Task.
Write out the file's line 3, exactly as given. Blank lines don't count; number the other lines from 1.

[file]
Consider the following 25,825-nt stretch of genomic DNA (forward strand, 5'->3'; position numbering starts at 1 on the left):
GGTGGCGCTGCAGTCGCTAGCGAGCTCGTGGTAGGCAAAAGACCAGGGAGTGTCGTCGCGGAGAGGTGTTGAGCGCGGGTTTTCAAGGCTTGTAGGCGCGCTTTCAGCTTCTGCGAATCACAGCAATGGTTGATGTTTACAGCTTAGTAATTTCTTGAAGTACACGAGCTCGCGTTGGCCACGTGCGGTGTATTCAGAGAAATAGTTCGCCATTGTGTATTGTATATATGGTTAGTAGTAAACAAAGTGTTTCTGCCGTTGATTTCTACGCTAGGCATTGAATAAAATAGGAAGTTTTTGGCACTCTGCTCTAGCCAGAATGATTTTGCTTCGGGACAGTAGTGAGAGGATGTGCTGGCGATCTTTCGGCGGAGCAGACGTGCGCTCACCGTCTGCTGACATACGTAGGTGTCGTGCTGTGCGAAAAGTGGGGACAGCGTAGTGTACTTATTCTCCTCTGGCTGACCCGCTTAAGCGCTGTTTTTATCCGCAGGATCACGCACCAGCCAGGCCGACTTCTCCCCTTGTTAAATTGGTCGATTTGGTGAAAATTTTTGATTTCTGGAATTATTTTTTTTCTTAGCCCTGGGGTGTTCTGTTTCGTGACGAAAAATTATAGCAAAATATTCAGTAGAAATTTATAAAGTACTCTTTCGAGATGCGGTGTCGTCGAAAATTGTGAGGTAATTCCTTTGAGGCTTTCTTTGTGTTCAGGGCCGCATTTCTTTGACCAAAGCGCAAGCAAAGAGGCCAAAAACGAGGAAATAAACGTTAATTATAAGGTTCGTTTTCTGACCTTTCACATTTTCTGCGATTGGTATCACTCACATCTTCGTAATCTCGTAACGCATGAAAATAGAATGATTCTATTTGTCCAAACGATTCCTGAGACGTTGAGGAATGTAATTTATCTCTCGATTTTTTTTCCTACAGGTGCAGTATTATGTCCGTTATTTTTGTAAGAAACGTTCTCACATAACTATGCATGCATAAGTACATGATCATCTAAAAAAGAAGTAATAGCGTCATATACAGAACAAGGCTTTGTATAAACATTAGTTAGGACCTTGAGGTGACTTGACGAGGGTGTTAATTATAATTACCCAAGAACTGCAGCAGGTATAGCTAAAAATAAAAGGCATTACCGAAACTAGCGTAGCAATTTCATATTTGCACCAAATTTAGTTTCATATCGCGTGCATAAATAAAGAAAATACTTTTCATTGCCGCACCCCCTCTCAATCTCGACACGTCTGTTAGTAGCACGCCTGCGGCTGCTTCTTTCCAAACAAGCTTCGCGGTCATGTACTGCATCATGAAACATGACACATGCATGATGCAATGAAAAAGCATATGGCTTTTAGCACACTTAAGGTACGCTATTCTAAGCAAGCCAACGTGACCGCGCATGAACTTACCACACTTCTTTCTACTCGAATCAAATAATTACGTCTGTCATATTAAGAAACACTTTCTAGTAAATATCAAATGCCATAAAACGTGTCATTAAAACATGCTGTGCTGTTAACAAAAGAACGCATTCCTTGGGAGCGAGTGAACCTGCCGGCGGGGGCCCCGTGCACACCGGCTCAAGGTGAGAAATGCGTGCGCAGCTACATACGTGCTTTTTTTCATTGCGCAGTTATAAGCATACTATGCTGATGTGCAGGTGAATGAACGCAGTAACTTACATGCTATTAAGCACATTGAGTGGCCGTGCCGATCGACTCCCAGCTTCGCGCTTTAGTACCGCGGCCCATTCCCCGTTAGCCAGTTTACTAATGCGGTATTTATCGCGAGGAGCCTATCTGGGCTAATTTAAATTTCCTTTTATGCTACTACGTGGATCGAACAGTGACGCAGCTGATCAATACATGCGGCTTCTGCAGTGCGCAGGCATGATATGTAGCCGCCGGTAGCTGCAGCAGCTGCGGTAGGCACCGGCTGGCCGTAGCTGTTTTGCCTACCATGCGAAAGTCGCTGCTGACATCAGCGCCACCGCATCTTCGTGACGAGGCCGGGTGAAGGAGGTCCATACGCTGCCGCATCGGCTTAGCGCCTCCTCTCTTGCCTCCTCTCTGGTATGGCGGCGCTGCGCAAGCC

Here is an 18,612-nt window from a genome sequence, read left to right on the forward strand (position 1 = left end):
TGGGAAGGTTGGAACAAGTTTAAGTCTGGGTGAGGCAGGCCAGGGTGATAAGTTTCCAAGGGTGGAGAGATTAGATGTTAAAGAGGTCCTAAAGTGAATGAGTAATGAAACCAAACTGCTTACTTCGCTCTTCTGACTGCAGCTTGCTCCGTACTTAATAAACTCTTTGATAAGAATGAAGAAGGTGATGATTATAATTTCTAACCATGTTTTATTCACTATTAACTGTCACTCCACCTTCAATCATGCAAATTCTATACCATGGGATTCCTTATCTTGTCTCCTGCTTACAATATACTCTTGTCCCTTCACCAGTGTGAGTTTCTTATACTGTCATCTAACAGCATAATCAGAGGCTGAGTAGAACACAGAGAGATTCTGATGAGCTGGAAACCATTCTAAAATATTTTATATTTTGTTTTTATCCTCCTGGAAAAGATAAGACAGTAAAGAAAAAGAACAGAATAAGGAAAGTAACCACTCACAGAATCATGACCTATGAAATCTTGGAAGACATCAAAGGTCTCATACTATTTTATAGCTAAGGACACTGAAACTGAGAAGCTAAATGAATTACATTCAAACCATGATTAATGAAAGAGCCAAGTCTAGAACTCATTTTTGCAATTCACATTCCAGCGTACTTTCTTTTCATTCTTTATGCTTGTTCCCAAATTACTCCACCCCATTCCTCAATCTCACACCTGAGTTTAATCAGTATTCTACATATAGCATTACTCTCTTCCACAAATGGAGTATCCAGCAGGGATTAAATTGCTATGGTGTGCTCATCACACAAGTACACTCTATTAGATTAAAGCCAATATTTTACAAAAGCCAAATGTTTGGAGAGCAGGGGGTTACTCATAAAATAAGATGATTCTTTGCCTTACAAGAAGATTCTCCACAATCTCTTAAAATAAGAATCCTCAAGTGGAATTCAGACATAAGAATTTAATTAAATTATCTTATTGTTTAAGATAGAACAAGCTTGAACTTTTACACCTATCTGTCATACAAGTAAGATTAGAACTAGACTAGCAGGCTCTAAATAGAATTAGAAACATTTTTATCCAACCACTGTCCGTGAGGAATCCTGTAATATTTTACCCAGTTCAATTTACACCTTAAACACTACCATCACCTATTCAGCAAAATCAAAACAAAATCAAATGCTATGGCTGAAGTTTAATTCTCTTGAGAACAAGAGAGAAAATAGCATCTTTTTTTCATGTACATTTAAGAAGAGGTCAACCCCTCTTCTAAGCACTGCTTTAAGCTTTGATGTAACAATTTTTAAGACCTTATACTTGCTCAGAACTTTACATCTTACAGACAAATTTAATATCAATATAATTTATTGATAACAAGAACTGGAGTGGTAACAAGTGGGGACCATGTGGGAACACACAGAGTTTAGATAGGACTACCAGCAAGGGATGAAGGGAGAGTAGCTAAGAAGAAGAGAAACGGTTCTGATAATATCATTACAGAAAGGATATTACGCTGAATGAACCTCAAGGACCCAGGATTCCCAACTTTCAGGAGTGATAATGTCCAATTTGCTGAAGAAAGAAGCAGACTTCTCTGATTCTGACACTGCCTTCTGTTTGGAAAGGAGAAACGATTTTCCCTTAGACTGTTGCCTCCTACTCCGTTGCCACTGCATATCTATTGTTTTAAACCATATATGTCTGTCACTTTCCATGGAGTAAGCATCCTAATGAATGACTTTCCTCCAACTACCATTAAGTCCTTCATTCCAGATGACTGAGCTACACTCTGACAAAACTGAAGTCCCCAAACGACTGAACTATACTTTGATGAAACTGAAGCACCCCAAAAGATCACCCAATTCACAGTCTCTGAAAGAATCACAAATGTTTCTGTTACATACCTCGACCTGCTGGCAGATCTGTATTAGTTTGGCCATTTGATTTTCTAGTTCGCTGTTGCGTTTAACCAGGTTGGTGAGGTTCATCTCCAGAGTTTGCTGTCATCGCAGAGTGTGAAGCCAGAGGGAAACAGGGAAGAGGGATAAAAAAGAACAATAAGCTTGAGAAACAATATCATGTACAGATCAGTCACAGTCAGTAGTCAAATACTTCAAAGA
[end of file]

Here is an 18,612-nt window from a genome sequence, read left to right on the forward strand (position 1 = left end):